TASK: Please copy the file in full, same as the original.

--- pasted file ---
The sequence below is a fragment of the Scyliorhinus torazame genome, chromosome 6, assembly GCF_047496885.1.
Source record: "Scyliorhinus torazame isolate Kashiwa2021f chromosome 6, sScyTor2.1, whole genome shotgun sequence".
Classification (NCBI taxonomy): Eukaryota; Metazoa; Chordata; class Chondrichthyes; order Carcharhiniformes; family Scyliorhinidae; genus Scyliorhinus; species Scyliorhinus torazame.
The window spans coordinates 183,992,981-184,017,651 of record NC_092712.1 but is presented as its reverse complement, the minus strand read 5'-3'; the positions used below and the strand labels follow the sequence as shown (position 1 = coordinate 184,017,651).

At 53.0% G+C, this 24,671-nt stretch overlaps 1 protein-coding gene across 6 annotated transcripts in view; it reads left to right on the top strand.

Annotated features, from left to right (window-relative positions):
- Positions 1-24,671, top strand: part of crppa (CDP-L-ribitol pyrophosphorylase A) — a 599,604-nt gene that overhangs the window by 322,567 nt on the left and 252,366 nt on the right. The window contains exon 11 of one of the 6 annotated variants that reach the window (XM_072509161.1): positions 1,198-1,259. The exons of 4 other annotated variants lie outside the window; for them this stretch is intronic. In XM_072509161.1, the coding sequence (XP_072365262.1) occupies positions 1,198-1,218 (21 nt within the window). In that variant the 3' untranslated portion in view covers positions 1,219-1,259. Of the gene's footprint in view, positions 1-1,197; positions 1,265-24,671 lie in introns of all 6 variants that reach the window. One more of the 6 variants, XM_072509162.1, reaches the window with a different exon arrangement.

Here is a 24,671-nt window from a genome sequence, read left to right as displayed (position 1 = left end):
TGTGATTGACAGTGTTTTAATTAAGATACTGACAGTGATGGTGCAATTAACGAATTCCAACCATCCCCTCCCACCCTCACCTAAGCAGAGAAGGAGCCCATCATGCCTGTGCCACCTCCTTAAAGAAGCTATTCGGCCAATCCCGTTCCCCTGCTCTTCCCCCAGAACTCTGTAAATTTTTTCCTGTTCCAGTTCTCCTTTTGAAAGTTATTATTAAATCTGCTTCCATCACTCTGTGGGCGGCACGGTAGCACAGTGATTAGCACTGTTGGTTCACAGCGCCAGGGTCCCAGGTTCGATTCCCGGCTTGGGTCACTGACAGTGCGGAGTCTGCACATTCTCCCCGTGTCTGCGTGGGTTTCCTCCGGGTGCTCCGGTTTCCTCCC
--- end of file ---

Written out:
The sequence below is a fragment of the Scyliorhinus torazame genome, chromosome 6, assembly GCF_047496885.1.
Source record: "Scyliorhinus torazame isolate Kashiwa2021f chromosome 6, sScyTor2.1, whole genome shotgun sequence".
Classification (NCBI taxonomy): Eukaryota; Metazoa; Chordata; class Chondrichthyes; order Carcharhiniformes; family Scyliorhinidae; genus Scyliorhinus; species Scyliorhinus torazame.
The window spans coordinates 183,992,981-184,017,651 of record NC_092712.1 but is presented as its reverse complement, the minus strand read 5'-3'; the positions used below and the strand labels follow the sequence as shown (position 1 = coordinate 184,017,651).

At 53.0% G+C, this 24,671-nt stretch overlaps 1 protein-coding gene across 6 annotated transcripts in view; it reads left to right on the top strand.

Annotated features, from left to right (window-relative positions):
- Positions 1-24,671, top strand: part of crppa (CDP-L-ribitol pyrophosphorylase A) — a 599,604-nt gene that overhangs the window by 322,567 nt on the left and 252,366 nt on the right. The window contains exon 11 of one of the 6 annotated variants that reach the window (XM_072509161.1): positions 1,198-1,259. The exons of 4 other annotated variants lie outside the window; for them this stretch is intronic. In XM_072509161.1, the coding sequence (XP_072365262.1) occupies positions 1,198-1,218 (21 nt within the window). In that variant the 3' untranslated portion in view covers positions 1,219-1,259. Of the gene's footprint in view, positions 1-1,197; positions 1,265-24,671 lie in introns of all 6 variants that reach the window. One more of the 6 variants, XM_072509162.1, reaches the window with a different exon arrangement.

Here is a 24,671-nt window from a genome sequence, read left to right as displayed (position 1 = left end):
TGTGATTGACAGTGTTTTAATTAAGATACTGACAGTGATGGTGCAATTAACGAATTCCAACCATCCCCTCCCACCCTCACCTAAGCAGAGAAGGAGCCCATCATGCCTGTGCCACCTCCTTAAAGAAGCTATTCGGCCAATCCCGTTCCCCTGCTCTTCCCCCAGAACTCTGTAAATTTTTTCCTGTTCCAGTTCTCCTTTTGAAAGTTATTATTAAATCTGCTTCCATCACTCTGTGGGCGGCACGGTAGCACAGTGATTAGCACTGTTGGTTCACAGCGCCAGGGTCCCAGGTTCGATTCCCGGCTTGGGTCACTGACAGTGCGGAGTCTGCACATTCTCCCCGTGTCTGCGTGGGTTTCCTCCGGGTGCTCCGGTTTCCTCCC